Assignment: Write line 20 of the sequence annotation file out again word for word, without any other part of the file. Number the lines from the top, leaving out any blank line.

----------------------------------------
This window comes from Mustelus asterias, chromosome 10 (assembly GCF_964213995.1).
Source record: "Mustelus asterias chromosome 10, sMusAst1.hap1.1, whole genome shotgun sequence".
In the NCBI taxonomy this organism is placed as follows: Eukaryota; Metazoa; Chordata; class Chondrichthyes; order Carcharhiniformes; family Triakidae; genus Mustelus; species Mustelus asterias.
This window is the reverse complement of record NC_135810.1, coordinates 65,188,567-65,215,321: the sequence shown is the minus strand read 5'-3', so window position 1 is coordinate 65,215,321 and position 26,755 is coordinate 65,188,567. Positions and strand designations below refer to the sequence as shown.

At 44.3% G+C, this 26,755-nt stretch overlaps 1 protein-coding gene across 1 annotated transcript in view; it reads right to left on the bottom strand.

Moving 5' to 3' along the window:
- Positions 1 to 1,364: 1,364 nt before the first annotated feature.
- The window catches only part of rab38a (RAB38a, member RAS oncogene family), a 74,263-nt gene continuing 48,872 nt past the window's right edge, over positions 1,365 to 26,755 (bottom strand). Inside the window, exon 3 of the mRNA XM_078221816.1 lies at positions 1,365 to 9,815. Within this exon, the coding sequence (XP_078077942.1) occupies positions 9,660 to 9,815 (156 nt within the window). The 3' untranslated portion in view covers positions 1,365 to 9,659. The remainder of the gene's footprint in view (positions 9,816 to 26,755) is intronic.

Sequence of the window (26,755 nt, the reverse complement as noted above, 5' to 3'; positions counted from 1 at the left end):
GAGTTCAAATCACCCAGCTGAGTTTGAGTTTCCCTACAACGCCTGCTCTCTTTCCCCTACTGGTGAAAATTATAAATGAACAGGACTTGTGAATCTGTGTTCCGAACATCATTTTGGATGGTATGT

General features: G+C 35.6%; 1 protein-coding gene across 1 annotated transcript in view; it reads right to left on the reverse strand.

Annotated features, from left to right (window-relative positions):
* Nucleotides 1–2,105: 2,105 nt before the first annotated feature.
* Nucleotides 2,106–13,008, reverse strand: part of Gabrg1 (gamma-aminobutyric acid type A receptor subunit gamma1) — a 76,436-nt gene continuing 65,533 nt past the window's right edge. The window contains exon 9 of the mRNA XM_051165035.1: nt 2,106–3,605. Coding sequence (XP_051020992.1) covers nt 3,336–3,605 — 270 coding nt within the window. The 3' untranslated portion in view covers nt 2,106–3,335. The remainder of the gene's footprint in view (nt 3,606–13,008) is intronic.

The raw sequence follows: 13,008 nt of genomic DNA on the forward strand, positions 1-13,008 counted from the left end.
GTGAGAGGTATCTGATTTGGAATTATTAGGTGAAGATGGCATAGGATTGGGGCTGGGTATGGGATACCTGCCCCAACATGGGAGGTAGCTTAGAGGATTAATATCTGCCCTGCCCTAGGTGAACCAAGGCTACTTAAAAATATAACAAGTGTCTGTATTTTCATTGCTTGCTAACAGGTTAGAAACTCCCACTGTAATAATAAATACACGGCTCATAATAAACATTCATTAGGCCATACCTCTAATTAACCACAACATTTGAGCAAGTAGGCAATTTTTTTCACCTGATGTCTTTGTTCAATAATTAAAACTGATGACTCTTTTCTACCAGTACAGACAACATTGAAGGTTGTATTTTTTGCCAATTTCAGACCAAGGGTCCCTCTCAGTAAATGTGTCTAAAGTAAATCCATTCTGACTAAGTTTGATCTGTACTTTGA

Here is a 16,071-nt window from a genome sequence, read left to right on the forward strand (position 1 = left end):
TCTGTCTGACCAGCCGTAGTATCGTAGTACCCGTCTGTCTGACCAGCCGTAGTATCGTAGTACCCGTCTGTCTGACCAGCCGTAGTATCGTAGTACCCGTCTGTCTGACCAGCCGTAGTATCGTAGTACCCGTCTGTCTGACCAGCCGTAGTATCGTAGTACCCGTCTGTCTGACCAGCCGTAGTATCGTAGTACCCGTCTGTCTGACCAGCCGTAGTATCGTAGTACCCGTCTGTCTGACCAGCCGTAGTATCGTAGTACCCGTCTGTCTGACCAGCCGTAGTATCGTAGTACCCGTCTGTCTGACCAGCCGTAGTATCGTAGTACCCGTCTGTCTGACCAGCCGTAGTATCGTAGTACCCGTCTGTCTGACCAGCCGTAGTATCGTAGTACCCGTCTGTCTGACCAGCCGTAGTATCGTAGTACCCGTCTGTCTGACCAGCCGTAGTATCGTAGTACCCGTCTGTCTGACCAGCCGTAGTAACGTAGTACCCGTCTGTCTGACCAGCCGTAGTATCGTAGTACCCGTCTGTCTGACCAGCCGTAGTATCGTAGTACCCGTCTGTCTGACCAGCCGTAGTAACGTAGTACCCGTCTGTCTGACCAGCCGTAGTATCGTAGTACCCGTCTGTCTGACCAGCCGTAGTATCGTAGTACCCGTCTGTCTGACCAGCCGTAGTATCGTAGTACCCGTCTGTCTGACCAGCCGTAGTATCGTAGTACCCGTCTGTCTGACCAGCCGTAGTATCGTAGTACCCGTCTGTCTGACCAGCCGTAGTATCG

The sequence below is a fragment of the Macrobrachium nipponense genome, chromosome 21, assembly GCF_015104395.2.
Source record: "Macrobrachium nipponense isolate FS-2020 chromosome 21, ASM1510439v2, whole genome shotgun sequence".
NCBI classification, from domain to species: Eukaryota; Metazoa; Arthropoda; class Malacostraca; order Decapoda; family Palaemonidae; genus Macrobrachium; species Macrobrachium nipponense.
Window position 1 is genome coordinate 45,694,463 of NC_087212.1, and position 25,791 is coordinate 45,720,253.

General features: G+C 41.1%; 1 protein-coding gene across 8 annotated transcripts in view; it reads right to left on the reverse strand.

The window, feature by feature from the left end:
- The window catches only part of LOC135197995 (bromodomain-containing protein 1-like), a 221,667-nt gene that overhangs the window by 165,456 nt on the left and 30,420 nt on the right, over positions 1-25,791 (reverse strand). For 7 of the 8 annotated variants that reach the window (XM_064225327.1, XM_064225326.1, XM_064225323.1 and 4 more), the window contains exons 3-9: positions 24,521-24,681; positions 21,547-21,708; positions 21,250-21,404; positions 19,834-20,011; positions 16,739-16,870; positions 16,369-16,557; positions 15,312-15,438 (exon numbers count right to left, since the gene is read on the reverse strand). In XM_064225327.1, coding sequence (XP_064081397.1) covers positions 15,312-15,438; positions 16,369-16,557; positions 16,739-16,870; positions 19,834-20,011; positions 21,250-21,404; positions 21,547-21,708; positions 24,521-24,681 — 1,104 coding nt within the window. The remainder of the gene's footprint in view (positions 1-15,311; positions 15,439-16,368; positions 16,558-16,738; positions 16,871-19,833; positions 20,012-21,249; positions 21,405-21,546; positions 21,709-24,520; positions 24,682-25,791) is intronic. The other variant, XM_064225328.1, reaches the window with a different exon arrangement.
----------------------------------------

Source record: "Macrobrachium nipponense isolate FS-2020 chromosome 21, ASM1510439v2, whole genome shotgun sequence".